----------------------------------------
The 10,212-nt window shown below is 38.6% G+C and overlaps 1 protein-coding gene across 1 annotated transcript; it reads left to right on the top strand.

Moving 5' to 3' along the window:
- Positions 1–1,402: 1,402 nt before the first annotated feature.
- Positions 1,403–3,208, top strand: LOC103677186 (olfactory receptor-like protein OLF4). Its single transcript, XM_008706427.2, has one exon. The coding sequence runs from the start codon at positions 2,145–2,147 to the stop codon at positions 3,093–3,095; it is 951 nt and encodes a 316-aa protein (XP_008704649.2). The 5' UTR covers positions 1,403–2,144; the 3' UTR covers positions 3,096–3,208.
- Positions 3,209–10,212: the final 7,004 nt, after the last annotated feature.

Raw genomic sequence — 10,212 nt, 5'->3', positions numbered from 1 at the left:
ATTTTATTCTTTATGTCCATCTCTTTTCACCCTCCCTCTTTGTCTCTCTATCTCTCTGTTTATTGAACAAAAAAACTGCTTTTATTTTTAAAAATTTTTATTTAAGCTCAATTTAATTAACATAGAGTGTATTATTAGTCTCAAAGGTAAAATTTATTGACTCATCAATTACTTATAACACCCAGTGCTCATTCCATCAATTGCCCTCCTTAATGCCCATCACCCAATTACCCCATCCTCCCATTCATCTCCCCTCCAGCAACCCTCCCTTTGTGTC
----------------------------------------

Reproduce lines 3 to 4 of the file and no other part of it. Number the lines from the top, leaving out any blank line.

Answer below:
- Positions 1–1,402: 1,402 nt before the first annotated feature.
- Positions 1,403–3,208, top strand: LOC103677186 (olfactory receptor-like protein OLF4). Its single transcript, XM_008706427.2, has one exon. The coding sequence runs from the start codon at positions 2,145–2,147 to the stop codon at positions 3,093–3,095; it is 951 nt and encodes a 316-aa protein (XP_008704649.2). The 5' UTR covers positions 1,403–2,144; the 3' UTR covers positions 3,096–3,208.